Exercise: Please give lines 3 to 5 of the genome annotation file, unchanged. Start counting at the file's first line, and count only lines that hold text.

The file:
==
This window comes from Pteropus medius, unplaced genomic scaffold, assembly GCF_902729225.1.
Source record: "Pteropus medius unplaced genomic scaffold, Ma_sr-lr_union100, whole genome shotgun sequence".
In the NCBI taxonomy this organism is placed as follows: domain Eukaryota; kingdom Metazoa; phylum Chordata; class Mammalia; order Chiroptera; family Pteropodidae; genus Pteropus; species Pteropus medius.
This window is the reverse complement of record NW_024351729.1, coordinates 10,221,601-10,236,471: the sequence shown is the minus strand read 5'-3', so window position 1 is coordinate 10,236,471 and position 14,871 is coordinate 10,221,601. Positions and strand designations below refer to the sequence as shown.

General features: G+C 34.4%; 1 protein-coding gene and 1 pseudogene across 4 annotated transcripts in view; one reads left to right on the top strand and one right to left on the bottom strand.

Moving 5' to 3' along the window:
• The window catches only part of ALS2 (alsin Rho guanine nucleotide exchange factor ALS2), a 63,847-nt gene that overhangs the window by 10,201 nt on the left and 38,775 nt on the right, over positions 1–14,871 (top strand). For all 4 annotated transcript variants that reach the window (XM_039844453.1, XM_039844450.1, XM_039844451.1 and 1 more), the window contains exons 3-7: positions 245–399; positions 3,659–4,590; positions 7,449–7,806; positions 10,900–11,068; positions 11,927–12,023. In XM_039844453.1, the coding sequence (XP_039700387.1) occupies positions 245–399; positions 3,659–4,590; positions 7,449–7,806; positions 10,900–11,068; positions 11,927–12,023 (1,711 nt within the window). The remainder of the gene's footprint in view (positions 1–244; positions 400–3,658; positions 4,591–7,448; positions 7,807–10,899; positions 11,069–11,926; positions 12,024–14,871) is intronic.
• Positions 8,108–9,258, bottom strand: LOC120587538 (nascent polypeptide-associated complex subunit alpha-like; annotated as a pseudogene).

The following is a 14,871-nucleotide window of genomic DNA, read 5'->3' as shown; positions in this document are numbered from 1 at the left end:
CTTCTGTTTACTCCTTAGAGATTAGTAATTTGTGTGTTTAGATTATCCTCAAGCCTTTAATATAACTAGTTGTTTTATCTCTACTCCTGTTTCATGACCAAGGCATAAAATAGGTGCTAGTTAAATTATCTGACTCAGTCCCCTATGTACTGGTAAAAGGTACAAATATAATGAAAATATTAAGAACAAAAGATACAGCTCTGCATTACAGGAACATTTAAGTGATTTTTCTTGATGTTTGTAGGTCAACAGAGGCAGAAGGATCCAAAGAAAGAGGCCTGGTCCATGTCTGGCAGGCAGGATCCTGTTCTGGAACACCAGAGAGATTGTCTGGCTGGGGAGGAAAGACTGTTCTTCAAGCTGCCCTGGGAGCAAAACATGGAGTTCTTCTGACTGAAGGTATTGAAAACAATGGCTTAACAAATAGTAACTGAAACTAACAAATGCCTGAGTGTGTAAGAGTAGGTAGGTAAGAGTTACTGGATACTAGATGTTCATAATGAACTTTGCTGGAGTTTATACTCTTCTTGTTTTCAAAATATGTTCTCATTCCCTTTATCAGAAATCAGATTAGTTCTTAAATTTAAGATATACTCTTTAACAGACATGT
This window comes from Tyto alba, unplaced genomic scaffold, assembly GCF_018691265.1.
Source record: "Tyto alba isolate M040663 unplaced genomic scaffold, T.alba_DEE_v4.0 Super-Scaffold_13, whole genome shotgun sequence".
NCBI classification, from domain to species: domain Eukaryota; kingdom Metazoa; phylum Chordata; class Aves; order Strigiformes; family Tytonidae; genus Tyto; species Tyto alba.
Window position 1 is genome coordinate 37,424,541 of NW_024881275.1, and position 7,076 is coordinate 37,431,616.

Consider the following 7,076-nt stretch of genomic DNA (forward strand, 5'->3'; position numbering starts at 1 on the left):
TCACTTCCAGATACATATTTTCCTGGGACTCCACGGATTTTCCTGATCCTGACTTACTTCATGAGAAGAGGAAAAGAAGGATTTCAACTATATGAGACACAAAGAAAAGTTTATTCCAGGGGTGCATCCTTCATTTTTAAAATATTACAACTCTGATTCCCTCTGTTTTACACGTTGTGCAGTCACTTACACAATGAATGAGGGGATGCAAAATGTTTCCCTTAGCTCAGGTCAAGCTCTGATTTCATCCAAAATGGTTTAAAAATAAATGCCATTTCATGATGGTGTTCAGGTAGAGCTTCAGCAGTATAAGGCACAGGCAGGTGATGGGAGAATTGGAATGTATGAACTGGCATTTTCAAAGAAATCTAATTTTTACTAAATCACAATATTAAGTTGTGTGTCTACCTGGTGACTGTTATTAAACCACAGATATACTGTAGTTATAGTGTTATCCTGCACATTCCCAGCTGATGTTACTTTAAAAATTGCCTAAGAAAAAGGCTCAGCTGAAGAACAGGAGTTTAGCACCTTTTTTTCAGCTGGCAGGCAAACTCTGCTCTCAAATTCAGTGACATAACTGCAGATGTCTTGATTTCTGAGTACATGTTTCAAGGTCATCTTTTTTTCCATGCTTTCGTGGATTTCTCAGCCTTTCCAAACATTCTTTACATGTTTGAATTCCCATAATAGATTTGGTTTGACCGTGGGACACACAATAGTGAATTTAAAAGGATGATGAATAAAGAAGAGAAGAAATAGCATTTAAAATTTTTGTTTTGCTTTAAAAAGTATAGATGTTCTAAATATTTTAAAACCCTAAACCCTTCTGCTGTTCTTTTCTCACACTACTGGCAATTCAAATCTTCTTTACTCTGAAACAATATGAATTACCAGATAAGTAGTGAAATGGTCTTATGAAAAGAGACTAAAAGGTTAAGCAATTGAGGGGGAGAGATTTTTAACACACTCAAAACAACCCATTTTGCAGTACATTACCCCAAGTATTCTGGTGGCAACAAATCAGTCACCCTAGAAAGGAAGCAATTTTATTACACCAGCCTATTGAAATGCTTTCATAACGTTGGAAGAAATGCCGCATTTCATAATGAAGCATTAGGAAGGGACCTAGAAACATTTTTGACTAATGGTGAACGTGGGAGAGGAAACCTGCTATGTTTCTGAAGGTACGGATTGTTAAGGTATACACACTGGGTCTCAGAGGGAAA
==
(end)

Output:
In the NCBI taxonomy this organism is placed as follows: domain Eukaryota; kingdom Metazoa; phylum Chordata; class Mammalia; order Chiroptera; family Pteropodidae; genus Pteropus; species Pteropus medius.
This window is the reverse complement of record NW_024351729.1, coordinates 10,221,601-10,236,471: the sequence shown is the minus strand read 5'-3', so window position 1 is coordinate 10,236,471 and position 14,871 is coordinate 10,221,601. Positions and strand designations below refer to the sequence as shown.

General features: G+C 34.4%; 1 protein-coding gene and 1 pseudogene across 4 annotated transcripts in view; one reads left to right on the top strand and one right to left on the bottom strand.